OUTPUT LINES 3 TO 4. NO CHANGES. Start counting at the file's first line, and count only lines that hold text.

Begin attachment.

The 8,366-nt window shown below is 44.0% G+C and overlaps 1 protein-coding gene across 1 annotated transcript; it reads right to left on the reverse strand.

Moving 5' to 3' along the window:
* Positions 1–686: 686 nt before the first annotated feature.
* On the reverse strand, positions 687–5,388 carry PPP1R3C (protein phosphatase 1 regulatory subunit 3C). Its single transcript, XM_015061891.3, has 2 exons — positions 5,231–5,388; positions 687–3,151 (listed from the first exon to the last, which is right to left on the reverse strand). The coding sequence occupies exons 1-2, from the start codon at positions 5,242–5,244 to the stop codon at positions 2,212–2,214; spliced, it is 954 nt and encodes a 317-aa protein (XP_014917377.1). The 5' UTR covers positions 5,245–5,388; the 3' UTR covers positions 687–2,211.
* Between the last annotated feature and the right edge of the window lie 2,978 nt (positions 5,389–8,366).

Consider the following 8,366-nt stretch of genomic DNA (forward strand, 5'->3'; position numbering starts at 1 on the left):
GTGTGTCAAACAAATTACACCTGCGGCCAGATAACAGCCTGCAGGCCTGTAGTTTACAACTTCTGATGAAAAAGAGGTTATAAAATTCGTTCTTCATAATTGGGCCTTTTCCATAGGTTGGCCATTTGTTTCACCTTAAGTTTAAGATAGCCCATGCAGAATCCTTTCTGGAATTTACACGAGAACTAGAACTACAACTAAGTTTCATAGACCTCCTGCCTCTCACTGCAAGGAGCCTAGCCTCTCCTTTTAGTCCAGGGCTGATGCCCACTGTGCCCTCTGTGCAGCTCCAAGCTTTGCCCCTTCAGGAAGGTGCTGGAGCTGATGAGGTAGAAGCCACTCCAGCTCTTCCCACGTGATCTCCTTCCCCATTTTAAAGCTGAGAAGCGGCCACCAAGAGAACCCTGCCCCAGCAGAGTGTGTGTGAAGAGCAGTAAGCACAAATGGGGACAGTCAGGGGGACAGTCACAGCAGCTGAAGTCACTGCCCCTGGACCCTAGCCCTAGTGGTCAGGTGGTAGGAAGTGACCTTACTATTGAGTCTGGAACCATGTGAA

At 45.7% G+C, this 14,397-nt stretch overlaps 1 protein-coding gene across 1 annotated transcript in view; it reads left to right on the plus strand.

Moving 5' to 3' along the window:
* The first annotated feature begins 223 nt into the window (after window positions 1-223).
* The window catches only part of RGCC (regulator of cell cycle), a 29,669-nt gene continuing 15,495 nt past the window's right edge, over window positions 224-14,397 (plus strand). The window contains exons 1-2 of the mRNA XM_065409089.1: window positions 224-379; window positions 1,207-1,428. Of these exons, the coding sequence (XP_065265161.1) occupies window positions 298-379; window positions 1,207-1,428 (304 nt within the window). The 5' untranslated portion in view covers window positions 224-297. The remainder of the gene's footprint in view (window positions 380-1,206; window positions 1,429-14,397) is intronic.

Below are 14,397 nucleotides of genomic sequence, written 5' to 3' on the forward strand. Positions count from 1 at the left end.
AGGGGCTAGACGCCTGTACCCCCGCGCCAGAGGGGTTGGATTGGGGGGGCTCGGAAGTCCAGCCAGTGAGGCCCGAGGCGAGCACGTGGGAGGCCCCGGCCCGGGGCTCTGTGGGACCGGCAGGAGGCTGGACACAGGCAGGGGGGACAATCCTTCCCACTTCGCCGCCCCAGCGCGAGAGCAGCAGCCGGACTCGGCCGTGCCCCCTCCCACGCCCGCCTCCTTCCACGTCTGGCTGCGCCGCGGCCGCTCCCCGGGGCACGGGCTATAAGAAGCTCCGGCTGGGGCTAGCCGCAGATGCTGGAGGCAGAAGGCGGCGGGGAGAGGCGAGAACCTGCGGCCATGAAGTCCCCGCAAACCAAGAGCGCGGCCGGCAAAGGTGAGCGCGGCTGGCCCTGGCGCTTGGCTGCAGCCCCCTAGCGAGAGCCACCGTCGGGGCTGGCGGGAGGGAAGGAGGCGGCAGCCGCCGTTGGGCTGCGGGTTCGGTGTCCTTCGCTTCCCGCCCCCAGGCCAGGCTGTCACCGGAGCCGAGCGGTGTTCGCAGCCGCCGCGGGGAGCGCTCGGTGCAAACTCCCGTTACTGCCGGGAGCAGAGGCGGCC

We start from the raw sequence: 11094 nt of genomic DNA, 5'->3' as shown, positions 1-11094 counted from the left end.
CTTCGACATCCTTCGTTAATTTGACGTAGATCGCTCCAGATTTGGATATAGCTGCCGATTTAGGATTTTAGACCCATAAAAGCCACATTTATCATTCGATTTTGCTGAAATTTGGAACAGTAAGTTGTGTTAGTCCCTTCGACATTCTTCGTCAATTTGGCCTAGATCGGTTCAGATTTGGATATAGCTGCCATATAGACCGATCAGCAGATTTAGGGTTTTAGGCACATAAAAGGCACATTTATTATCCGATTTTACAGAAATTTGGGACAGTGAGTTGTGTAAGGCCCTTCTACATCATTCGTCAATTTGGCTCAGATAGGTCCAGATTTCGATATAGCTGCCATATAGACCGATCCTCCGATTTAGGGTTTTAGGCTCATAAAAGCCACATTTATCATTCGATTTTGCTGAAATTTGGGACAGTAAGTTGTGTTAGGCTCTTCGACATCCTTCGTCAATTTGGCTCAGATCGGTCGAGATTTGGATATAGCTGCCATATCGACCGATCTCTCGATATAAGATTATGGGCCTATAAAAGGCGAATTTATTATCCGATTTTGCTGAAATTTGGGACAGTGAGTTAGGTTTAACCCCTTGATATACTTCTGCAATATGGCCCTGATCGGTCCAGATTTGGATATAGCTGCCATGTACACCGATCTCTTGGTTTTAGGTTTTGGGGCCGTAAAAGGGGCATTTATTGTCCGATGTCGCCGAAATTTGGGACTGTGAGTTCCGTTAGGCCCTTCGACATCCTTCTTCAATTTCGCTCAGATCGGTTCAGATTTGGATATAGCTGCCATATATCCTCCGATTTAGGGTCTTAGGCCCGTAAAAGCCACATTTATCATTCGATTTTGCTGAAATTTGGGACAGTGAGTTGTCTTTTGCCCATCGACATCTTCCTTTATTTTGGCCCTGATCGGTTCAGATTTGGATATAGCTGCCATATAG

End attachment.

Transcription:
* Positions 1–686: 686 nt before the first annotated feature.
* On the reverse strand, positions 687–5,388 carry PPP1R3C (protein phosphatase 1 regulatory subunit 3C). Its single transcript, XM_015061891.3, has 2 exons — positions 5,231–5,388; positions 687–3,151 (listed from the first exon to the last, which is right to left on the reverse strand). The coding sequence occupies exons 1-2, from the start codon at positions 5,242–5,244 to the stop codon at positions 2,212–2,214; spliced, it is 954 nt and encodes a 317-aa protein (XP_014917377.1). The 5' UTR covers positions 5,245–5,388; the 3' UTR covers positions 687–2,211.